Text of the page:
Different regions of the Dordogne
Regions of the Dordogne
The Dordogne department (department no 24) is in the Aquitaine region in the South West of France. The Dordogne area of France covered by this guide runs from Bergerac to Rocamadour in the south, and to Perigueux and Brantôme in the north, including a great deal of interesting and beautiful things to see in between, the Dordogne valley and Vezere valley encompassing the principle attractions. The area has little public transport, so you will need a car (or a bike or walking boots) to make the most of a holiday in the region.
A holiday planner
The Dordogne region can be seen as needing at least four visits to see the four different areas. These are traditionally known as the Perigord and split into the Perigord Noir, Pourpre, Vert and Blanc. Below we outline each of these four main areas with suggestions and highlights for your visit to each. We also have detailed reviews of each of the Perigord areas...
The Perigord Noir - South-East Dordogne
The Perigord Noir is the south-easterly part of the perigord and is named for the dark oak forests that cover much of the landscape.
It is in the Perigord Noir that most of the highlights of the Dordogne area can be found. So many are concentrated into this area that we would recommend splitting your visit in to two.
The first visit could encompass the lower Dordogne valley, the area between Saint Cyprien and Sarlat. Some of the many highlights of this visit will include canoeing on the Dordogne, visiting the most beautiful villages of Domme and Beynac and the magnificent castles along this stretch of the river. This visit could stretch further upstream (towards the east), along the Dordogne Valley from Sarlat to Rocamadour via Souillac. Be sure to see the caves at Gouffre de Padirac. See Perigord Noir.
The second visit would cover the Vezere Valley from Le Bugue up to Montignac. The Vezere valley is home to an astonishing number of prehistoric caves and shelters as well as many charming towns and villages. Some of the many highlights of this visit will include visiting the caves at Lascaux and Font de Gaume and exploring the charming market towns of Le Bugue and Montignac. See Perigord Noir.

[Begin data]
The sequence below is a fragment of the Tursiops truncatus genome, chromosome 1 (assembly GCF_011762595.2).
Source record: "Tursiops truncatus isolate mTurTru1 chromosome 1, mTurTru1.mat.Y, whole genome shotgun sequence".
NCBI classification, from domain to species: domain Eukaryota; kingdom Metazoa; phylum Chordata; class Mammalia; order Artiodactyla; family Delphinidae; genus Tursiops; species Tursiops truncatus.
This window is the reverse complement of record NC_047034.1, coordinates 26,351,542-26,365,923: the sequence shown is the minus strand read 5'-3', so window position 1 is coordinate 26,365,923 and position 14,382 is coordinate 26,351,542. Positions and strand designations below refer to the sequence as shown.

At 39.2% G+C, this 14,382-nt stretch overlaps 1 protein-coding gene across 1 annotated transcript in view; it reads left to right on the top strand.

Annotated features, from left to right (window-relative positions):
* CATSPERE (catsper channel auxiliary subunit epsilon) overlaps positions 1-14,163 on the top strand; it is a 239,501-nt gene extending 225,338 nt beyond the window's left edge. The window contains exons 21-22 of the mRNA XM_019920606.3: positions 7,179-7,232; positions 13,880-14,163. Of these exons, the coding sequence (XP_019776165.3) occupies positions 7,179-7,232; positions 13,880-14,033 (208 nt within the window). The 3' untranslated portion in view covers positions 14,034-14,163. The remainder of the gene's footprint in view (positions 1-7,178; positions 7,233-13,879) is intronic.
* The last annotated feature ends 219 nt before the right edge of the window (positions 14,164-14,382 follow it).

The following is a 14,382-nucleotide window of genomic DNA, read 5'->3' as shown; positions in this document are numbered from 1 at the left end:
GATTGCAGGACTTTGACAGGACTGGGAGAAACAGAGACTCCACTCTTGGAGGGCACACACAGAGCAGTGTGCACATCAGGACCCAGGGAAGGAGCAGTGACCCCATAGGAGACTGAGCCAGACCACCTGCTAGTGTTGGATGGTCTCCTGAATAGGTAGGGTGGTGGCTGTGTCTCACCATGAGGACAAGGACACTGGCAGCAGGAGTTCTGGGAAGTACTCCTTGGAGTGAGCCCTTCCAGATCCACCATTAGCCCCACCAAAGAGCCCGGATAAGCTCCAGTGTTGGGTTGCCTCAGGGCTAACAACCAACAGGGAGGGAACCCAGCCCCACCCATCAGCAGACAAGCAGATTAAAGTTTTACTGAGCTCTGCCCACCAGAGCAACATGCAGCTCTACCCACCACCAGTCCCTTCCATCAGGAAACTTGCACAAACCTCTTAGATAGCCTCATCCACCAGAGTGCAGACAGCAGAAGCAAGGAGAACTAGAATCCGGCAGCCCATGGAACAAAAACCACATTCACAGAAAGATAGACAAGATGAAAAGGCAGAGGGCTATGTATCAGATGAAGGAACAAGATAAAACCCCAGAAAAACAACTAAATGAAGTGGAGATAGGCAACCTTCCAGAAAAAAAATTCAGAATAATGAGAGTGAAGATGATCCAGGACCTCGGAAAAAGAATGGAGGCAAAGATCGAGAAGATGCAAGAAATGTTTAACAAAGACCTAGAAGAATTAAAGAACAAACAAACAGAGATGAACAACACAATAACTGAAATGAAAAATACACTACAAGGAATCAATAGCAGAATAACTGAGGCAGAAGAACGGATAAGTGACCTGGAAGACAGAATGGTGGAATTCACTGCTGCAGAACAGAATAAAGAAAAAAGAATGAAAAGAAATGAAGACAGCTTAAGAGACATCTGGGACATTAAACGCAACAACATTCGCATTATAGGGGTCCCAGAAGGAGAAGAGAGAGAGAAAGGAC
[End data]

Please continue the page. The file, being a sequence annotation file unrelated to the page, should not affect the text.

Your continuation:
Perigord Pourpre - South-West Dordogne
The south west Perigord is known as the Perigord Pourpre for the vineyards that are common in this area.
Highlights of the Perigord Pourpre include the lovely town of Bergerac with its historic centre and the beautiful village of Monpazier. The bastide towns of Beaumont and Eymet are also well worth a visit. The Chateau de Monbazillac is at the heart of the Monbazillac wine region, reknowned for its sweet white wine. See Perigord Pourpre.
Perigord Blanc - Central Dordogne
The Perigord Blanc is found in the centre of the Perigord area and is named for the white colour of the chalk soil.
Here you will find the beautiful town of Perigueux with its beautifull multi-domed cathedral.
A visit to the Perigord Blanc could be linked to a visit to the Perigord Vert as there are fewer sights to see in these areas than the southern parts of the Dordogne.
Perigord Vert - North Dordogne
The Perigord Vert is the most northerly part of the Dordogne and is named for the green chestnut and oak forests common to the area.
The stunning riverside village of Brantome is a must-see in this area as is the nearby village and chateau of Bourdeilles and the beautiful village of Saint-Jean-de Cole. Nontron and its famous knives is also worth a visit as is the market town of Riberac and the Dronne valley. See and Perigord Vert.
A trip to the Perigord Vert could easily be combined with a trip to the Perigord Blanc.
The reference to the Dordogne regions above as Perigord is based on their (common) classification using the historical name for the region. You can see these regions marked on the map above - essentially Nontron in the north is the centre of Perigord Vert; Perigueux is at the heart of Perigord Blanc in the centre of the region; Bergerac and the south-west part is known as Perigord Pourpre; and the region around Sarlat is often called Perigord Noir.
On arriving, your first port of call should always be the local tourist office - most towns in the Dordogne have one - for up to date information about events for that period.
All these different regions of the Dordogne area of France, from the Dordogne Valley in the south to the border with the Limousin in the north, are covered by this website. For the next part of your grand tour you will need to visit our Lot-et-Garonne website at southofthedordogne.com, for the many places of interest just to the south of the river and into the northern Lot-et-Garonne department.